LAS is an award-winning provider of elearning consultancy, design, development and training services in the UK and internationally.
Established in 2005 as LearningAge Solutions, we work with some of the best known organisations in the world to boost their performance through the innovative use of learning technologies. Working in partnership with our customers, we draw on proven principles from human behaviour, how people learn and how the brain works to create impactful digital learning solutions with real return on investment.
Tess is a director of LAS. She has worked in a learning environment for over twenty years. First, as a senior manager in universities, moving into digital learning ten years ago.
By Tess Robinson
Posted 13 August 2021
We have been using Design Thinking, or rather our version of it, for many years now. It works! You can use it to design literally anything -products, services, environments, and, importantly, digital experiences. With increased interest in digital learning, it’s worth revisiting how a Design Thinking approach can add value to learning design.
Here are our top 10 takeaways from Design Thinking methodology:
1. Start with human need – get into your learner’s space, put yourself in their shoes. Don’t just look at what they say and think but also what they do and feel, as these things can be quite different.
2. Look outside – find analogous situations to inspire solutions. If you’re looking to get learners to share, think of situations where sharing happens well. These can be as diverse as a nursery or an AA meeting. Lessons for these do not have to be applied faithfully but you may find that there is something there in the way they facilitate sharing that can be translated to your project.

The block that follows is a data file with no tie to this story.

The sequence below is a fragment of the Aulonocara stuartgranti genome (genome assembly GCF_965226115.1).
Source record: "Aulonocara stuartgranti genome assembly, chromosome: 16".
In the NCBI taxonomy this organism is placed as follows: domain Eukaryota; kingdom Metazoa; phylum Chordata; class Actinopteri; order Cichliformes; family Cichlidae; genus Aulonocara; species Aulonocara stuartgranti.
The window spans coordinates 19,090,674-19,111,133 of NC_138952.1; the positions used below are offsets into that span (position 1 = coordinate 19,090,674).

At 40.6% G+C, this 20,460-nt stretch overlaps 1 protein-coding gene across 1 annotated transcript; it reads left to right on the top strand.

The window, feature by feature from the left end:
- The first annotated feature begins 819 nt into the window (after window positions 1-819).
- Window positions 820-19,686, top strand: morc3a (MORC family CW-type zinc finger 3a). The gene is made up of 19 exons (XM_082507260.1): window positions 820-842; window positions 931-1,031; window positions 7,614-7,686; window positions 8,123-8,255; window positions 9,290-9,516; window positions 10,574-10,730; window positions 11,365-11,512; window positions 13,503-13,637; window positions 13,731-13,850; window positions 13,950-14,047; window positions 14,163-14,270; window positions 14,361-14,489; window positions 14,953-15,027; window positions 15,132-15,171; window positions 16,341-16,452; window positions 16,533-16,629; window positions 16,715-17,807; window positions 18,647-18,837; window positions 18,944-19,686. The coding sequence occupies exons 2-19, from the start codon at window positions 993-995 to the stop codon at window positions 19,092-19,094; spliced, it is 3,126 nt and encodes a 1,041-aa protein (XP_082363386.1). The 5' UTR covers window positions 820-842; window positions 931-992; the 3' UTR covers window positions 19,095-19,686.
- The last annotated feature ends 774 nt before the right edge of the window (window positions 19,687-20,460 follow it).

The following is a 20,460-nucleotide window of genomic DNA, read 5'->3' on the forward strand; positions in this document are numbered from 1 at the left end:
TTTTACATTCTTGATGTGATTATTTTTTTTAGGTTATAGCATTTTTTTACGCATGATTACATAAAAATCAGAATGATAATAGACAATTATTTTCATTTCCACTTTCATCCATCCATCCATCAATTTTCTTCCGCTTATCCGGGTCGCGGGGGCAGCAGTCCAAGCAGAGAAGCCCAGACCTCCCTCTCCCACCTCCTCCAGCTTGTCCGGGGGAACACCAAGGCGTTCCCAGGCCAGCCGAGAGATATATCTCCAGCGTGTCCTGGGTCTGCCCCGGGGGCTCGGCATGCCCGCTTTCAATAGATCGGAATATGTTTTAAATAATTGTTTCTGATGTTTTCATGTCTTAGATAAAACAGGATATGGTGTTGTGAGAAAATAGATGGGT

3. Hook into what people are already doing – there may not always be a need to reinvent the wheel, it may be that small adaptations are needed to produce the desired behaviours.
4. Prototype – this one is really important. Prototype early and at low cost to mitigate risk and to build your business case.
5. Talk to your people as humans. Give people permission to be themselves, rather than corporate robots. You will be rewarded for it.
6. Design not for people but with them. Engage your learners in innovation and they will become supporters.
7. Look for patterns in behaviour or actions that will help you gain insights and spot opportunities.
8. Brainstorming is a great tool but certain rules must apply – defer judgement, encourage wild ideas, build on the ideas of others but always stay focussed on the topic.
9. Celebrate failure. Don’t be afraid to get things wrong as that is how we progress. Failure should be allowed and even encouraged.
10. Evolution becomes inevitable when you use a design thinking approach.